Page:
The formalities and discipline of diplomacy were a tough fit for Trump from the start. He ran for office as a Republican but has few apparent ties to the party's traditionally conservative philosophy on foreign-policy matters.

He often cites his flexibility as a way to reassure people that some of his more unconventional and controversial proposals are subject to change.

Trump has said he shuns the need for consensus, hailing opposing views among his top advisers as an asset. As one of the last independent foreign policy voices in the administration, Bolton conveyed an unapologetic, ultra-hawkish but experienced view that frequently contradicted Trump's boisterous but anti-militaristic approach to foreign policy matters.

Bolton joined the administration in April 2018, a point at which some of the administration's more moderate figures were already gone. With Bolton and Secretary of State Mike Pompeo, a fellow hawk, Trump's foreign policy was expected to take a dramatic turn.

But Trump has opted for dialogue over conflict. For instance, he shelved plans, supported by Bolton, for a retaliatory strike after Iran shot down a US drone in June.

Asked about his differences with his then-national security adviser on Iran, Trump told reporters: "I temper John – which is pretty amazing."

Iran's government spokesman, Ali Rabiei, applauded Bolton's departure in a post on Twitter.

"Months ago, John Bolton had promised that Iran would not be there in 3 months; we are still standing & he is gone. With the ousting of its biggest proponent of war & economic terrorism, the White House will have fewer obstacles to understanding the realities of Iran," Rabiei wrote.

Pompeo said Tuesday at the White House that Trump would be willing to meet with the Iranian president. "The president has made very clear he is prepared to meet with no preconditions," he said.

Trump has engaged in trade battles around the world, but opted to maintain a measured response on protests in Hong Kong so not to disrupt his trade talks with China, even as Republican lawmakers offered public support for the demonstrators.

Despite pressure from Bolton and others, including many Republicans in Congress, Trump continues to tread softly on the question of sanctions against Turkey after Ankara's recent decision to buy a Russian air-defense system, a move that prompted Washington to withhold sales of Lockheed Martin Corp.'s advanced F-35 stealth jet fighters to the country.

Bolton's outspoken advocacy for tougher action against Venezuela and Cuba was a source of great tension within the administration. Trump has become increasingly frustrated that his gamble on regime change in Caracas through economic pressure isn't paying off.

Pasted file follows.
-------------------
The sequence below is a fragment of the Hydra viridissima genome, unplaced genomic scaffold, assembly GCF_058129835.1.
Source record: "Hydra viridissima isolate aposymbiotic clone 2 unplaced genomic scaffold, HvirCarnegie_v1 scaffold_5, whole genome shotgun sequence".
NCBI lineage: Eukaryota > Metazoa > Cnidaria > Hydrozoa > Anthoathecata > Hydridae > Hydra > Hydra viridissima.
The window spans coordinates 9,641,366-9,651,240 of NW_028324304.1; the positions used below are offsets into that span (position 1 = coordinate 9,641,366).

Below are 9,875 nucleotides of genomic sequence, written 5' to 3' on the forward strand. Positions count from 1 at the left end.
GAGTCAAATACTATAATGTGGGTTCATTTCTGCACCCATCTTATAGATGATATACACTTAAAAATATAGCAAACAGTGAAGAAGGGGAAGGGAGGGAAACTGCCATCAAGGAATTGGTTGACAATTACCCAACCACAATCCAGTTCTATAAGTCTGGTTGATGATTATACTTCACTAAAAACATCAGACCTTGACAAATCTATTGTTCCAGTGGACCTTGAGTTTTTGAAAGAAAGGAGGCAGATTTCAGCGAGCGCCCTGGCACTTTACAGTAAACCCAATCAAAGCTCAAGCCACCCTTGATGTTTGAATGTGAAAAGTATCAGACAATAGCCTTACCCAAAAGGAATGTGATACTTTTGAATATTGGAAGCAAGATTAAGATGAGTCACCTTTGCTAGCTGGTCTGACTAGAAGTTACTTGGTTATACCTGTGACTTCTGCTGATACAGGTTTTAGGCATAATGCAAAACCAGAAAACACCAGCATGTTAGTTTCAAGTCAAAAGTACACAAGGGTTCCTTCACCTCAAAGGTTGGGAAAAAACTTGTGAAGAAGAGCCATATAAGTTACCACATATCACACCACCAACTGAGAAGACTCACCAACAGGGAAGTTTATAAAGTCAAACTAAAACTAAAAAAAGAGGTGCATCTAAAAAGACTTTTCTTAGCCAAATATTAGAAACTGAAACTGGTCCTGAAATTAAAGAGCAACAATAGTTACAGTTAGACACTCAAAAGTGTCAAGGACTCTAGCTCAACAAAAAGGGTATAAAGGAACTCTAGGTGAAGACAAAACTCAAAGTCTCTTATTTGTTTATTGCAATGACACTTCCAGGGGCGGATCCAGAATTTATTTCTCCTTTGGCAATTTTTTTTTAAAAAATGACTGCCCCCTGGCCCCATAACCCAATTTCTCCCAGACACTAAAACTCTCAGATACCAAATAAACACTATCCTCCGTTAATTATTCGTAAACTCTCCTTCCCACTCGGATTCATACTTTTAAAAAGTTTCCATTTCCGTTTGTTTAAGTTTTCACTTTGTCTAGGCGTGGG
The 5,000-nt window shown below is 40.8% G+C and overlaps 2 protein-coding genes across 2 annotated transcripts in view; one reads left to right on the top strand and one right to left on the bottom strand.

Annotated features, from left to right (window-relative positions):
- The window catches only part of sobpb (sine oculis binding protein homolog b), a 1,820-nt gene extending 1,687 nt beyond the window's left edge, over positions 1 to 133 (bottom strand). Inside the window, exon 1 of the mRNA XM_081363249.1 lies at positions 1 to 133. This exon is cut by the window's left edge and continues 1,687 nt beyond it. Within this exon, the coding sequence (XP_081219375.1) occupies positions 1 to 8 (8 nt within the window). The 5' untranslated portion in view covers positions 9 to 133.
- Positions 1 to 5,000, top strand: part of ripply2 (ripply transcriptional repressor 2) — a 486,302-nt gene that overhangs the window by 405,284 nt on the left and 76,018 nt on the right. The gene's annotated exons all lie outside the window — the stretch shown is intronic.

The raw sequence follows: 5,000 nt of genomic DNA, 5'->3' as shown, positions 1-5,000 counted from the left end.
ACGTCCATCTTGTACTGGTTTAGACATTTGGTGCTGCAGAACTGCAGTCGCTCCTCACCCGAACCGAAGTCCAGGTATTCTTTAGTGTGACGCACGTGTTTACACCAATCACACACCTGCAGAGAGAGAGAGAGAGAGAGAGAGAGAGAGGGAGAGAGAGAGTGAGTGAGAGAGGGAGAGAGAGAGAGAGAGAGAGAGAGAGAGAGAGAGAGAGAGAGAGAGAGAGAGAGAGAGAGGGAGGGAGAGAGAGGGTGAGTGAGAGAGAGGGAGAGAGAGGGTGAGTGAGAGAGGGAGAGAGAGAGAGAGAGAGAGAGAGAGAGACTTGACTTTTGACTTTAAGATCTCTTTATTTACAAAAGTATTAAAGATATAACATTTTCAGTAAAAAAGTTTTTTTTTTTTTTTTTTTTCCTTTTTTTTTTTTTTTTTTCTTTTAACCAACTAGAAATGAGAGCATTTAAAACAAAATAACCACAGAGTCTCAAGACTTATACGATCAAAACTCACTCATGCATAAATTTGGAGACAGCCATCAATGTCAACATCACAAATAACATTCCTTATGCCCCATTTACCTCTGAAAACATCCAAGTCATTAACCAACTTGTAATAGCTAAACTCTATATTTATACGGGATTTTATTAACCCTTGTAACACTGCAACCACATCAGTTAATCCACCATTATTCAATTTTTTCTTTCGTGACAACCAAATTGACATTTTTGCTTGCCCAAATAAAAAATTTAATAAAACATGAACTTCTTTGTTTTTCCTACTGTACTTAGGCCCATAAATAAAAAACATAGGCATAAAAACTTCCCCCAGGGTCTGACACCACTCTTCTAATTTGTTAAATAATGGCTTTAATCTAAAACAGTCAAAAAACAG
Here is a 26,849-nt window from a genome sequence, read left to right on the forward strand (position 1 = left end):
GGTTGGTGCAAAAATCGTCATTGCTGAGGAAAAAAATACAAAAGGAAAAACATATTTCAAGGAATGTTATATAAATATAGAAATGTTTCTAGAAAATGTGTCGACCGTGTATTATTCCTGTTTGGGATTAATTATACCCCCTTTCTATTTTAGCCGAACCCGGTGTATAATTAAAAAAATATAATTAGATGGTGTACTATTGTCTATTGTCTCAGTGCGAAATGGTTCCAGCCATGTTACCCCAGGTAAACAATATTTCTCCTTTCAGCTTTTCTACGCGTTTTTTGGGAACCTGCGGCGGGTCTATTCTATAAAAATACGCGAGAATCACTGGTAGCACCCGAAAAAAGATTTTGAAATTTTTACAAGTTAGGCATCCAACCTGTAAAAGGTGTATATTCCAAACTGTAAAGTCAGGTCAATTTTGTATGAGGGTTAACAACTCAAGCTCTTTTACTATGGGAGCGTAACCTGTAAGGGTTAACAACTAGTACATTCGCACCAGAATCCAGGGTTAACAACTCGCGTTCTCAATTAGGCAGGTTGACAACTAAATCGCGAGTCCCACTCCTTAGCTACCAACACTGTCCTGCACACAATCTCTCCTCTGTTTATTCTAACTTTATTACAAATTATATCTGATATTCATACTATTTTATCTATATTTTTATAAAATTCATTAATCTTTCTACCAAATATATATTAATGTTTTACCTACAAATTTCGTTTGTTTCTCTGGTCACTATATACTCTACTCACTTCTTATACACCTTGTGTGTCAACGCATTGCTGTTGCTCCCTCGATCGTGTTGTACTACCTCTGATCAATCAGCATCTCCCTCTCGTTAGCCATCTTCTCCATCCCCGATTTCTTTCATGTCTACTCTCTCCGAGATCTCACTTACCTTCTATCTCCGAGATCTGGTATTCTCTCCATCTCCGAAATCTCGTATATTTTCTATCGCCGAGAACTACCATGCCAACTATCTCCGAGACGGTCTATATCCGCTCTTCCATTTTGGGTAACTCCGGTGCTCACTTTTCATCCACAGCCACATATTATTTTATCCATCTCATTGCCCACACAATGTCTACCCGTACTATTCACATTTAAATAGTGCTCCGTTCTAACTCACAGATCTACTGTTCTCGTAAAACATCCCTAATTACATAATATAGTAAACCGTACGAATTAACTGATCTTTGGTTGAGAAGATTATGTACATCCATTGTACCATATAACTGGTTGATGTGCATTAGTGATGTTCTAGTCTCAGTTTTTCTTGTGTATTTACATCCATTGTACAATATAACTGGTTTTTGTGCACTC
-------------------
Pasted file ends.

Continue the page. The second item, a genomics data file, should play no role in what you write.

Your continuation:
Trump has drawn criticism for rushing into international negotiations without careful preparation. While Bolton's departure opens the door to talks negotiations with Iran, it could worry key US allies in the Middle East, including Persian Gulf nations and Israel, who believed that the Obama-era of greater accommodation with Iran was over, said Danielle Pletka of the American Enterprise Institute.

"The bottom line is it means uncertainty," Pletka said of Bolton's exit. "Uncertainty in foreign policy, just like in economics, is not a good thing."

With Bolton's departure, the Trump administration also is losing one of its more experienced policy makers. Bolton's deputy will fill the job until Trump appoints a new full-time adviser.

The vacancy at the National Security Council, which Bolton headed, occurs as Trump is trying to find someone to lead the Office of the Director of National Intelligence, which has been vacant since Dan Coats resigned in July.

Similarly, the Department of Homeland Security has had an acting director since the resignation of Kirstjen Nielsen in April.

At the Defense Department, Secretary Mark Esper started work in his post after his Senate confirmation in July, months after the resignation of former Secretary Jim Mattis over differences with Trump.

Pompeo, a key Trump ally, has been in place since 2018, and before that was director of the Central Intelligence Agency. However, he has been mentioned as a possible candidate for the Senate from Kansas, and key lawmakers were unable to predict whether Bolton's departure would have an effect on his calculations.

"I would guess on the Pompeo side of the equation is that his role in the administration, or his influence, becomes more important," said Sen. Jerry Moran (R-KS). "If you're looking for stability you wouldn't want, in this case, another cabinet member to depart."

Bolton and Pompeo were expected to repair a long-dormant inter-agency process of decision-making and policy formulation within the executive branch that was plagued by a lack of coordination.

But the process has continued to lead to diverging public statements between the White House and agencies, such as when Trump said talks with the Taliban were dead after Pompeo said he hoped they resume.

Bolton opposed the administration's opening to the Taliban.EFE-EPA


"You're fired!" – The Trump administration's 6 most controversial departures

By Beatriz Pascual Macías